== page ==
Heading toward next week’s NFL Combine, here is a new 7-round 2023 mock draft for the Detroit Lions.
One of the tentpole events in each pre-NFL draft process is coming next week, as the league and the invited draft prospects descend on Indianapolis for the 2023 NFL Combine. The Detroit Lions, and the other 31 teams, will get a closer look at players they may want to draft–via interviews, on-field workouts etc.
So now is as good a time as any for a fresh mock draft, right before the combine and a couple of weeks out from the start of free agency.
Using Pro Football Focus’ draft simulator, here’s how a new seven-round mock draft turned out for the Detroit Lions. No trades were made.
Detroit Lions pre-NFL Combine 7-round mock draft
Witherspoon has advanced himself as the potential first cornerback taken in this year’s draft, with shutdown cornerback skills and demeanor in spades. He is PFF’s top-ranked corner in this class right now, as the site gave him a 25.3 passer rating when targeted last season with 22 catches for 206 yards and no touchdowns allowed on 62 targets.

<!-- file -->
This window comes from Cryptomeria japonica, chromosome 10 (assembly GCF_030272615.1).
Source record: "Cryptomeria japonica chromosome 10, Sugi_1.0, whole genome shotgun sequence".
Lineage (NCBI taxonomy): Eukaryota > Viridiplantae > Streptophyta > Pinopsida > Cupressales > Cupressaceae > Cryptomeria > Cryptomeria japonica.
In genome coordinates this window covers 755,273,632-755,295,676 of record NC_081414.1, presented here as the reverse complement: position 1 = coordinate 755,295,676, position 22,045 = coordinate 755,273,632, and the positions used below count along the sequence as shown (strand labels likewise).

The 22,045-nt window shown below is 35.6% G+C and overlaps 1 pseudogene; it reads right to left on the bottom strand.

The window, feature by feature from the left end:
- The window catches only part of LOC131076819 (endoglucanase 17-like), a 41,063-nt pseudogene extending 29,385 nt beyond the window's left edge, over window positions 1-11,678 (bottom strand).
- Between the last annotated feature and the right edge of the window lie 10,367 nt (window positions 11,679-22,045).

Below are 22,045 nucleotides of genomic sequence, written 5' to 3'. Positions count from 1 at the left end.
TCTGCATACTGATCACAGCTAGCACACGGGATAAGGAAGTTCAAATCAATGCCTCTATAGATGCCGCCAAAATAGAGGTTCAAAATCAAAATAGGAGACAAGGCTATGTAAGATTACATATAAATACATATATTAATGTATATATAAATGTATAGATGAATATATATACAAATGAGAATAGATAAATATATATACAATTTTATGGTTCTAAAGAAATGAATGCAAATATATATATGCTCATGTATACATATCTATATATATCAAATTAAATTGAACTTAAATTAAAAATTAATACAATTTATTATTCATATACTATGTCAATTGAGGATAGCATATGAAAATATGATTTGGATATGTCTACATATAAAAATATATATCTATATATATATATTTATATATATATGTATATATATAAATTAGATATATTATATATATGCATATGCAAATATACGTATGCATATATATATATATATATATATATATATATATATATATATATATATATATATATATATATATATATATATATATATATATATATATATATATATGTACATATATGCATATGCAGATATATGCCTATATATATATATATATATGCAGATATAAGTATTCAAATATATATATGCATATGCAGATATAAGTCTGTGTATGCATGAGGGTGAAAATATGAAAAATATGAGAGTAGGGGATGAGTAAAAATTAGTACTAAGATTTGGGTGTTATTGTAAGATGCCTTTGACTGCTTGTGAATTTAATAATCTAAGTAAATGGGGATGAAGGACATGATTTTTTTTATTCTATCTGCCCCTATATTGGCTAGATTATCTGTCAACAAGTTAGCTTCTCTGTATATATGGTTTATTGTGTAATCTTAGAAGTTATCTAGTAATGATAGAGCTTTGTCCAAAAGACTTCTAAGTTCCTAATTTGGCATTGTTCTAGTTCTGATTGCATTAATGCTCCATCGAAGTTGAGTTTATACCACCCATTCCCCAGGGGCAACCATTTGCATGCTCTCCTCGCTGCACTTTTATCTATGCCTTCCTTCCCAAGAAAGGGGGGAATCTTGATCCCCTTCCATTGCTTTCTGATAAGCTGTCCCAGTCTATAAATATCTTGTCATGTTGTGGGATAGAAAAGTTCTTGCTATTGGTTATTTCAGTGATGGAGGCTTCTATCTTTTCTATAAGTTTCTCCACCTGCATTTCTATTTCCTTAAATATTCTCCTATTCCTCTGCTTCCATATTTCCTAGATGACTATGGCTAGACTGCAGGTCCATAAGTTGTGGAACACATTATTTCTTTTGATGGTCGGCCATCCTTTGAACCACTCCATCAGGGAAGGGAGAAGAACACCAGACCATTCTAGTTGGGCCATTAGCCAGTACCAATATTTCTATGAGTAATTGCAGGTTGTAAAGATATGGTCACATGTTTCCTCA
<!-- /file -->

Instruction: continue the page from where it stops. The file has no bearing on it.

Witherspoon is drawing a comp Lions’ fans will certainly like–Darius Slay. ESPN’s Matt Miller (subscription required) did so in his evaluation of Slay as part of the site’s grading and finding comps for first-round prospects (h/t to SI.com).
An aggressive and physical cornerback, Witherspoon is sticky in coverage and uses his size (6-foot-1, 180 pounds) and quickness to stay in-phase and eliminate targets,” Miller explained. “He had three interceptions and 14 pass breakups this past season. And while run defense doesn’t get talked about much with corner prospects, Witherspoon’s open-field tackling ability is the best in the class at the position.”
Witherspoon seems like a Dan Campbell kind of player, plain and simple. And it doesn’t get much better than a comparison to Slay.
When this pick came, Clemson defensive tackle Bryan Bresee was still on the board. So why Kancey?
Kancey’s overall PFF grade for last season was markedly better than Bresee’s (91.8 vs 73.5). He played one more game than Bresee did (11 vs. 10), but Kancey (per PFF) had 30 quarterback hurries to Bresee’s 17 and eight sacks to Bresee’s three. Over the last two sasons, Kancey was officially credited with 14.5 sacks and 27.5 tackles for loss. Bresee only played four games in 2021, so we’ll throw that out. But in his other two college seasons he totaled 7.5 sacks and 12 tackles for loss.
What a player is asked to do within a defensive scheme has an impact on production. But there’s a strong argument that Kancey is just a better player than Bresee, so I nabbed him here for the Lions.